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Population Ageing in New Zealand: The Impact on Living Standards and the Optimal Rate of Saving with a Flexible Real Exchange Rate

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  • Ross Guest
  • Grant Scobie
  • John Bryant

    ()
    (The Treasury)

Abstract

The purpose of this paper is to extend the simulation analysis of population ageing in Guest, Bryant and Scobie (2003). In that paper a single-good Ramsey-Solow model was calibrated for New Zealand and used to simulate the impact of population ageing on optimal national saving and average living standards over the next 100 years. There are several innovations in the present paper. One is to allow for tradable and non-tradable goods and thereby to introduce a real exchange rate. Changes in the real exchange rate due to population ageing produce substitution effects between tradable and non-tradable goods, in both consumption and investment. Other innovations in this paper are an outward-looking model of utility, a proportion of rule-of-thumb consumers, and a vintage capital model. The simulations of population ageing are conducted by first deriving a range of demographic projections from alternative assumptions about fertility, mortality and immigration. The resulting series for population and employment by age group are weighted to account for age-specific labour productivity levels and consumption demands. The model is solved by finding optimal paths of investment and consumption from an initial steady state to a new steady state following a demographic shock. The sanguine assessment of the impact of population ageing on living standards and national saving in Guest, Bryant and Scobie (2003) remains intact following the extensions applied to the model in this paper. That is, the cost of ageing is equivalent in its effect on living standards to an annual loss of labour productivity growth of about a quarter of one percent over the next 50 years. The optimal path for national saving implies a rise of up to 2% of GDP over the next decade, relative to that which would have been optimal in the absence of population ageing. In all the cases considered, the optimal level of savings then trends down, so that by 2051 it would be about 2 percentage points of GDP lower than the level that would have been optimal were the population age structure to have remained unchanged.

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Bibliographic Info

Paper provided by New Zealand Treasury in its series Treasury Working Paper Series with number 03/34.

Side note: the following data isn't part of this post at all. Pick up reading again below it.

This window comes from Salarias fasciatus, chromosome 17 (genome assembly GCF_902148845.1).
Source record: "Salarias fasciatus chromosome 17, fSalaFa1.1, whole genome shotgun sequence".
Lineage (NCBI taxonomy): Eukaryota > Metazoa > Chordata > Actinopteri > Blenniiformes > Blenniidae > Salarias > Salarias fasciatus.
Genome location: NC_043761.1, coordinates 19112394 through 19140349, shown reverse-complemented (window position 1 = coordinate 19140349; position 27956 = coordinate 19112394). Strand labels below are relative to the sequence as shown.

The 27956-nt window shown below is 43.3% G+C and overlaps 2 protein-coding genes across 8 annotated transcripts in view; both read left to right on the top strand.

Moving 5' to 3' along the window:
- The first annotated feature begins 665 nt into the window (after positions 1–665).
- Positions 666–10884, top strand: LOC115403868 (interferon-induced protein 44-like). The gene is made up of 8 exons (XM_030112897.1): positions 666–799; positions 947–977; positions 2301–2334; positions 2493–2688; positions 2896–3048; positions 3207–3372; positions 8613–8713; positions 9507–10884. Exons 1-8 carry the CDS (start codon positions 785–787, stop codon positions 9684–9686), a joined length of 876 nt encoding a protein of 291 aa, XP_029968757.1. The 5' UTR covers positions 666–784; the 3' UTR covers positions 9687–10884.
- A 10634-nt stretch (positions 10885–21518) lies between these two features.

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Length: 30
Date of creation: Dec 2003
Date of revision:
Handle: RePEc:nzt:nztwps:03/34

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Related research

Keywords: consumption; saving; inter-temporal paths; Ramsey model; population ageing; foreign exchange; New Zealand;

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References

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  1. Christopher D Carroll & Jody Overland & David N Weil, 1997. "Comparison Utility in a Growth Model," Economics Working Paper Archive 387, The Johns Hopkins University,Department of Economics.
  2. Bovenberg, A.L. & Gordon, R.H., 1996. "Why is capital so immobile internationally? Possible explanation and implications for capital income taxation," Open Access publications from Tilburg University urn:nbn:nl:ui:12-73564, Tilburg University.
  3. Ross Guest & John Bryant & Grant Scobie, 2003. "Population Ageing In New Zealand: Implications for Living Standards and the Optimal Rate of Saving," Treasury Working Paper Series 03/10, New Zealand Treasury.
  4. Dave Turner & Claude Giorno & Alain de Serres & Ann Vourc'h & Pete Richardson, 1998. "The Macroeconomic Implications of Ageing in a Global Context," OECD Economics Department Working Papers 193, OECD Publishing.
  5. Tim Callen & Warwick J. McKibbin & Nicoletta Batini, 2006. "The Global Impact of Demographic Change," IMF Working Papers 06/9, International Monetary Fund.
  6. repec:fth:harver:1490 is not listed on IDEAS
  7. Cutler, D.M. & Poterba, J.M. & Sheiner, L.M. & Summers, L.H., 1990. "An Aging Society: Opportunity Or Challenge," Working papers 553, Massachusetts Institute of Technology (MIT), Department of Economics.
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